New York University will offer a scholarship that covers tuition to every new, current and future medical student, it said Thursday.
All students enrolled in the MD degree program are eligible, regardless of their financial need or academic performance. The scholarship covers the full cost of tuition, which this year amounts to $55,018.
The NYU School of Medicine is the first top 10-ranked medical school to make tuition free, the school said. There are currently 442 students enrolled, including the 102 new students entering this fall semester. They learned they would be receiving the scholarship at Thursday’s white coat ceremony, which marks the beginning of their careers in medicine.
U.S. News & World Report has released their annual “Best Countries” index.
They evaluated 80 countries and surveyed 21,000 people from four regions (the Americas, Asia, Europe, and the Middle East and Africa). Countries were graded 65 different ways, from how well they rank in “citizenship,” “cultural influence,” “education,” “heritage,” “power,” to “quality of life,” to name a few.
Interestingly, both the UK and the USA are down one position in this year’s rankings.
French schoolchildren will have to leave their smartphones switched off or at home as the new academic year begins in September, after lawmakers voted for a ban on Monday.
The ban on smartphones, tablets and other connected devices, which will apply to pupils up to the age of 14-15, fulfils a campaign promise by centrist President Emmanuel Macron, while being derided as “cosmetic” by the opposition.
This week, Barack Obama is travelling to Africa for the first time since he left office.
In South Africa, the Obama Foundation will convene 200 extraordinary young leaders from across the continent and I’ll deliver a speech to mark the 100th anniversary of Nelson Mandela’s birth.
In preparation for the trip, Mr. Obama wanted to share a list of books that I’d recommend for summer reading, including some from a number of Africa’s best writers and thinkers.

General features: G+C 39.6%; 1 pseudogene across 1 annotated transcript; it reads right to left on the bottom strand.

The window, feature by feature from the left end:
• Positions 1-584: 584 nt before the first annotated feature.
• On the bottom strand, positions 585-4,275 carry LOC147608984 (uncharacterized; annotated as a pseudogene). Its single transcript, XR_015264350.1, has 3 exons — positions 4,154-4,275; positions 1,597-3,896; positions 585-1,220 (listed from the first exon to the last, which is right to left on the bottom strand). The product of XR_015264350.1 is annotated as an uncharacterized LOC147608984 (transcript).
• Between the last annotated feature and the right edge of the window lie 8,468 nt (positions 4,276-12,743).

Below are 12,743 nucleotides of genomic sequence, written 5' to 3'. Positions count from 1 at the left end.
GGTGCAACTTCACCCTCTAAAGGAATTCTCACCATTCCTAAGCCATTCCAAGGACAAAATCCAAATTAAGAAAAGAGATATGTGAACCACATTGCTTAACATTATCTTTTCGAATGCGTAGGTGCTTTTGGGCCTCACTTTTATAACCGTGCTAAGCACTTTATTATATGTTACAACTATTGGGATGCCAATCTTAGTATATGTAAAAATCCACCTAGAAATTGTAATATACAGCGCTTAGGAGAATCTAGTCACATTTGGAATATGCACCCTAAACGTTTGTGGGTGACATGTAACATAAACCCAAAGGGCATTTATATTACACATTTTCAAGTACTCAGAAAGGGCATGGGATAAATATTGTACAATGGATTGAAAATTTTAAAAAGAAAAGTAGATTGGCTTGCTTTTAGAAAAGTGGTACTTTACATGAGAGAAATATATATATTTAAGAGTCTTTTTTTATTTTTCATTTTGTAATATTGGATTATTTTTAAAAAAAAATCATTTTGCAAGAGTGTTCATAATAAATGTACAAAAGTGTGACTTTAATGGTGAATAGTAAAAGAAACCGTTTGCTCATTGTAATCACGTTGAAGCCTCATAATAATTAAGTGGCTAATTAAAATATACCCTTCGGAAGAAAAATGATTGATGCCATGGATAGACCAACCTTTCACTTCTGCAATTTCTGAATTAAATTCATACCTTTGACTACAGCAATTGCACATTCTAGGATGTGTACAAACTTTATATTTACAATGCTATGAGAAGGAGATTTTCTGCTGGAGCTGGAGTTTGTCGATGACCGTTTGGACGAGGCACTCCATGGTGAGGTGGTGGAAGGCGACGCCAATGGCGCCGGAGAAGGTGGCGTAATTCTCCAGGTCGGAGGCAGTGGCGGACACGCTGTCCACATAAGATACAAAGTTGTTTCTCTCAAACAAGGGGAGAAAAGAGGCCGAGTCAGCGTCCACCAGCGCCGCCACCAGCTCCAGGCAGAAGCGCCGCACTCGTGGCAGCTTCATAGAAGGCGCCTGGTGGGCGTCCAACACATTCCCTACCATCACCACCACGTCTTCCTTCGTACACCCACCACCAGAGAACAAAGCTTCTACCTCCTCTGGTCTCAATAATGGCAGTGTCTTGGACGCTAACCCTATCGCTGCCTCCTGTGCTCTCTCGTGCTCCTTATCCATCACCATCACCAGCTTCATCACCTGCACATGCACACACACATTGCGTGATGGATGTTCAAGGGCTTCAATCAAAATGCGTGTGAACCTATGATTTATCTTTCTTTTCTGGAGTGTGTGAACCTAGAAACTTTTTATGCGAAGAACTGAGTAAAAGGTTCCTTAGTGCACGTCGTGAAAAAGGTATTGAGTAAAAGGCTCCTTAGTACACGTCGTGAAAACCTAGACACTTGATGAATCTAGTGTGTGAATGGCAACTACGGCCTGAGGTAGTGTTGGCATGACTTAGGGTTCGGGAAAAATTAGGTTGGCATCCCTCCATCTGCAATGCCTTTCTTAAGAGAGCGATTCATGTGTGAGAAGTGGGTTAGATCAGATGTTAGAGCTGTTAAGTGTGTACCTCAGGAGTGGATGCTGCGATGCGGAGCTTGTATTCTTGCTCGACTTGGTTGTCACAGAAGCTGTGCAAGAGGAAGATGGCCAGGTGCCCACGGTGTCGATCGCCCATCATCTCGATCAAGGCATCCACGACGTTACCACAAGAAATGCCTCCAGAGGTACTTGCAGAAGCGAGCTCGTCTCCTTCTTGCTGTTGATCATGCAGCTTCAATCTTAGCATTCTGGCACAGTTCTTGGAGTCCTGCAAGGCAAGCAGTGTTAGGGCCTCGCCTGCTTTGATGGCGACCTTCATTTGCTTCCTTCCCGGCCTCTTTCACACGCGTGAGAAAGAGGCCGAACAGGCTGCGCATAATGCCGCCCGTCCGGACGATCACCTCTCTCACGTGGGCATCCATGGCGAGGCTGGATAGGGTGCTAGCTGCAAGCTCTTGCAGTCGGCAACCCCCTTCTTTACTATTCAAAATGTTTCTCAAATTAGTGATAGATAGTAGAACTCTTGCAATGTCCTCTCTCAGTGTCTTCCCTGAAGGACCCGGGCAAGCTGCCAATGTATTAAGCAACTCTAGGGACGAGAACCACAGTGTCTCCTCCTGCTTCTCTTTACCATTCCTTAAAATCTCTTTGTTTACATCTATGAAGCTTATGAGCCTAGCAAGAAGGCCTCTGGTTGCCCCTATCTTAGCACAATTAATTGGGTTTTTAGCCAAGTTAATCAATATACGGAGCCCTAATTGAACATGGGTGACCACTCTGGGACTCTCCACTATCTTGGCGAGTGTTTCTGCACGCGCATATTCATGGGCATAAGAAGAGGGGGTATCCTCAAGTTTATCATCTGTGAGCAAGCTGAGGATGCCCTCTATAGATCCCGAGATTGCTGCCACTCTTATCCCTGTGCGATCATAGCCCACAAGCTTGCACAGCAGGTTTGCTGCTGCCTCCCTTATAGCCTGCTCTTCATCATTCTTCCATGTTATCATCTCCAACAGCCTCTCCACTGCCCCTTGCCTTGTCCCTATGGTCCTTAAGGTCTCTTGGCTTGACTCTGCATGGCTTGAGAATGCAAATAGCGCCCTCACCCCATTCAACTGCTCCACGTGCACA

Things Fall Apart by Chinua Achebe
A true classic of world literature, this novel paints a picture of traditional society wrestling with the arrival of foreign influence, from Christian missionaries to British colonialism. A masterpiece that has inspired generations of writers in Nigeria, across Africa, and around the world.
The new Education Minister, Lisa Thompson, announced Wednesday that schools in the fall would go back to teaching the 1998 curriculum, which predates same-sex marriage in Canada by seven years, and doesn’t include topics like cyber-bullying, social media or LGTBQ issues.
Instead, stay curious. Stay flexible. Look for opportunities for personal growth.
O’Keefe warns that the directive to “find your passion” suggests a passive process. Telling people to develop their passion, however, suggests an active one that depends on us—and allows that it can be challenging to pursue. This, the psychologist says, “is a realistic way of thinking.”
Instead of looking for a magic bullet, that one thing you must be meant to do even though you don’t know what it is yet, it can be more productive to perceive interests flexibly, as potentially endless. A growth mindset, rather than a fixed sense that there’s one interest you should pursue single-mindedly, improves the chances of finding your passion—and having the will to master it. This approach will also inform your work by providing additional perspectives gleaned through multiple interests, O’Keefe tells Quartz.